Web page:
The relationship between the once-close comrades became strained after an alleged coup in 2007, when high-ranking military forces reportedly asked Mnangagwa to form a government with the heads of the armed forces. He denied involvement.

Nevertheless, Mnangagwa was the mastermind behind Mugabe’s 2008 presidential campaign. The MDC’s Morgan Tsvangirai won the first round of the elections, sparking deadly violence during which hundreds of opposition supporters were killed. Mugabe was re-elected when Tsvangirai pulled out of the second round and Mnangagwa was appointed defence minister.

When Mugabe won another presidential term in 2013, Mnangagwa was appointed vice president.

Mnangagwa was considered to be Mugabe’s chosen successor until he crossed paths with Grace Mugabe. When Grace Mugabe was booed at a rally in Bulawayo early in November, the first couple blamed Mnangagwa, accusing him of busing in his supporters to embarrass the first lady.

On November 6, Mugabe fired Mnangagwa and accused him of plotting to take power, including through witchcraft. According to President Mugabe, the vice president "consistently and persistently exhibited traits of disloyalty, disrespect, deceitfulness and unreliability".

Mnangagwa reportedly fled the country, saying he and his family had been threatened.

This was seen as clearing the path for Grace Mugabe to take over from her 93-year-old husband.

Who is General Constantino Chiwenga?

Tensions between Mugabe and the military intensified recently, when army chief, General Constantino Chiwenga, demanded a stop to purges of veterans of the liberation struggle in the ruling party.

Zimbabwe&39;s military took control on Wednesday targeting "criminals" around the president, but it gave assurances on national television that the 93-year-old leader and his family were "safe and sound".

Chiwenga was accused of &39;treasonable conduct&39; by Zanu-PF.

READ: 10 things you didn&39;t know about Robert Mugabe



Sixty-one--year-old Chiwenga has a long military history, having served in the military wing of the Zimbabwe African National Union (Zanu) and being named a brigadier in the newly formed Zimbabwe National Army after the country&39;s declaration of independence.

Chiwenga was promoted to the rank of Lieutenant General after the formation of the  Zimbabwe Defence Forces (ZDF) in 1994, and was appointed commander of the Zimbabwe National Army (ZNA). 

When Upon General Vitalis Zvinavashe retired in 2004, Chiwenga was promoted to the rank of Commander of the Zimbabwe Defence Forces.


Chiwenga is the chairman of the Joint Operations Command, which comprises the commanders of ZNA, Prison Services, Central Intelligence Organisation, Zimbabwe Republic Police and the Air Force of Zimbabwe.

He participated actively during the controversial Zimbabwean land reform programme and owns a farm near Harare.

He is also on the sanctions list of those Zimbabwean officials not allowed to enter the European Union and the United States.

Chiwenga has been involved in Zanu PF factionalism and succession fights, where he has backed former vice-president Emmerson Mnangagwa.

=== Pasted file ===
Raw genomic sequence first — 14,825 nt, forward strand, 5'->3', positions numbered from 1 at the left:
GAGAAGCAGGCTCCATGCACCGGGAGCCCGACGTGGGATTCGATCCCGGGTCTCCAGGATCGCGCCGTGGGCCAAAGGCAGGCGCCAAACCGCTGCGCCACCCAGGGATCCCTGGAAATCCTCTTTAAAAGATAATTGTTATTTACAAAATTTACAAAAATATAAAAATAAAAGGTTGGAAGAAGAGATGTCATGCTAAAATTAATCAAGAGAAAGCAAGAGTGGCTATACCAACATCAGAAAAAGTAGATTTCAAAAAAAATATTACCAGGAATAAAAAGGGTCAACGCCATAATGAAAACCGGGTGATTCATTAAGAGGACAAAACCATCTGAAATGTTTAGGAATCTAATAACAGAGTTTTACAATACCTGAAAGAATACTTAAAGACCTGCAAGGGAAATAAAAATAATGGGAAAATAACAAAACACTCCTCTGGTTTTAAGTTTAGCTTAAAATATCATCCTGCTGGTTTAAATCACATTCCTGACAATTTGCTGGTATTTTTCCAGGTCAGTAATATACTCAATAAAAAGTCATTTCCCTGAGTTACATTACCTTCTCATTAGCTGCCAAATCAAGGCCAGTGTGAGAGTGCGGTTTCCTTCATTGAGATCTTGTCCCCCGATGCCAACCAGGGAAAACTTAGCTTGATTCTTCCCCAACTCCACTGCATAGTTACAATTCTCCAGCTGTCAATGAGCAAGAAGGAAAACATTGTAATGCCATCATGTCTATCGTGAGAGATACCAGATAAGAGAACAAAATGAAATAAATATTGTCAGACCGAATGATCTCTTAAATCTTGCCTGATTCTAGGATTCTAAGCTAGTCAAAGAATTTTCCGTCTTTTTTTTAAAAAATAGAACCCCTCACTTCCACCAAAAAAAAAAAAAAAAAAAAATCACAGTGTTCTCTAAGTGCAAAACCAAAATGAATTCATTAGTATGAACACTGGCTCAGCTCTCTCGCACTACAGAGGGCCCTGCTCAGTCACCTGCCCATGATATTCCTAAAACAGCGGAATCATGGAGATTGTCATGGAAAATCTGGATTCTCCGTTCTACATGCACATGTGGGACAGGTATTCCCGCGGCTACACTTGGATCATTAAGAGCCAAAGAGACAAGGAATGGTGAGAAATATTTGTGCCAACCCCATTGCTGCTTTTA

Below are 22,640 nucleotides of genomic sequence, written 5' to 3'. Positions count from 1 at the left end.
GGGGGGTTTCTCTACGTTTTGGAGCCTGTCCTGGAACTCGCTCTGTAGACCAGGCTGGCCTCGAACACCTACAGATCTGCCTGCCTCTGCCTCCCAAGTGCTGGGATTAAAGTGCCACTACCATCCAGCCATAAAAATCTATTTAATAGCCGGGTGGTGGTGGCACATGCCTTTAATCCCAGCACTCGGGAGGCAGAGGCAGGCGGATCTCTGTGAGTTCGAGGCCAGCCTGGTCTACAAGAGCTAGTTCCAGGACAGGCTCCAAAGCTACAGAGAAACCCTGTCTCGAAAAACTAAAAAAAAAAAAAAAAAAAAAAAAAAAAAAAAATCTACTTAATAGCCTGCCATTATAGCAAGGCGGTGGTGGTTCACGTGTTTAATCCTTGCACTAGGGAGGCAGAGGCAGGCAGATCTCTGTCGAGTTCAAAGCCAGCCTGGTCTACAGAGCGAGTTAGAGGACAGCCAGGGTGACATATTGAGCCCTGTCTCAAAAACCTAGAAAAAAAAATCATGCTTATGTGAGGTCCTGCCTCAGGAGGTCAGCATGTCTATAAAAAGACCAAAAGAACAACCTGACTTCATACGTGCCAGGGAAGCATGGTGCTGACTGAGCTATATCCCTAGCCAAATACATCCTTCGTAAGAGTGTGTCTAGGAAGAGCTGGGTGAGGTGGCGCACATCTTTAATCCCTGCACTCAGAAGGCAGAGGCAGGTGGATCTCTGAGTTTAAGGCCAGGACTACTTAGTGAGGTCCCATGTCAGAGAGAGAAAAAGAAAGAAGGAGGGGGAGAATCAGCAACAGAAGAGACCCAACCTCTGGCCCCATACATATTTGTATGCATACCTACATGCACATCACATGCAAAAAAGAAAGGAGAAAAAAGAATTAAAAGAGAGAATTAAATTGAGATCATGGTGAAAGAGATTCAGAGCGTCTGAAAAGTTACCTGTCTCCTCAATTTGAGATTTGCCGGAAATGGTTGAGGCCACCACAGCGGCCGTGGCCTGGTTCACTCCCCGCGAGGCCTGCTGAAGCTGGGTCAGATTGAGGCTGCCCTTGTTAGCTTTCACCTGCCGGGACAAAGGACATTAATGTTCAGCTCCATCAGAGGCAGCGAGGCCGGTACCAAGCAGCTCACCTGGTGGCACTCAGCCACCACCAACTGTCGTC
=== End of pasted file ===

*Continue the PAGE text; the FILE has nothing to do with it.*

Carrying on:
The Mnangagwa faction is locked in a war of attrition with the rising camp led by First Lady Grace Mugabe, referred to as Generation 40.

Rumours have been afoot that Chiwenga would be retired for political reasons as the president implied he was unhappy with political interference by military leaders.

Officials said Mugabe was not happy with Chiwenga’s interference in Zanu PF factional and succession politics and was determined to ensure his party stayed within its guiding Maoist philosophy that “the party commands the gun, and the gun must never be allowed to command the party”.

Who is Major General SB Moyo? 

Major General Sibusiso Moyo went on state television to deny the army speculation of a military coup in the country.

General Moyo, is considered close to the commander of the Zimbabwe Defence Forces, General Constantino Chiwenga, warned that “any provocation will be met with an appropriate response.”

Moyo is a former member of the Zimbabwe People&39;s Revolutionary Army (Zipra), the armed wing of the Zimbabwe African People&39;s Union (Zapu), which merged with Zanu PF in 1987.

He rose through the ranks of the Zimbabwe National Army and was viewed as a strong supporter of Robert Mugabe during the June 2008 bloody presidential run-off in which MDC-T leader, Morgan Tsvangirai, pulled out citing Zanu PF’s campaign that resulted in about 200 MDC supporters being killed.

Moyo commanded the military operation in Midlands province during the runoff period.

LIVE BLOG: Zimbabwe in turmoil

During 2008, many senior military officers were deployed to run key government arms and departments, Moyo being one, serving as a member of the Zimbabwe Broadcasting Holdings board.

In 2009, Moyo was placed on a targeted sanctions list along with 74 others, as individuals known to be supporters of the president.

In the build-up to the 2013 general elections, the Zimbabwe Independent revealed that security chiefs again dispatched senior military officers to the country’s 10 provinces to spearhead Zanu PF’s election campaigns.

Under the plan, Moyo, then a brigadier-general, was deployed to manage various provinces.

In March 2016, Mugabe promoted Moyo to the rank of Major-General.

Deviation from public support for Mugabe began for the major-general at the burial of his mother, Gogo Catherine Moyo. It was there, General Chiwenga said the country’s sons and daughters who contributed to the country’s struggle deserve respect from all corners of the country after refusing to attend a Zanu PF rally in Chinhoyi.

His statements were taken as a rebuttal aimed at the president and his wife Grace amid rising tensions regarding succession.


- Additional reporting by Wikipedia, BBC & Voice of America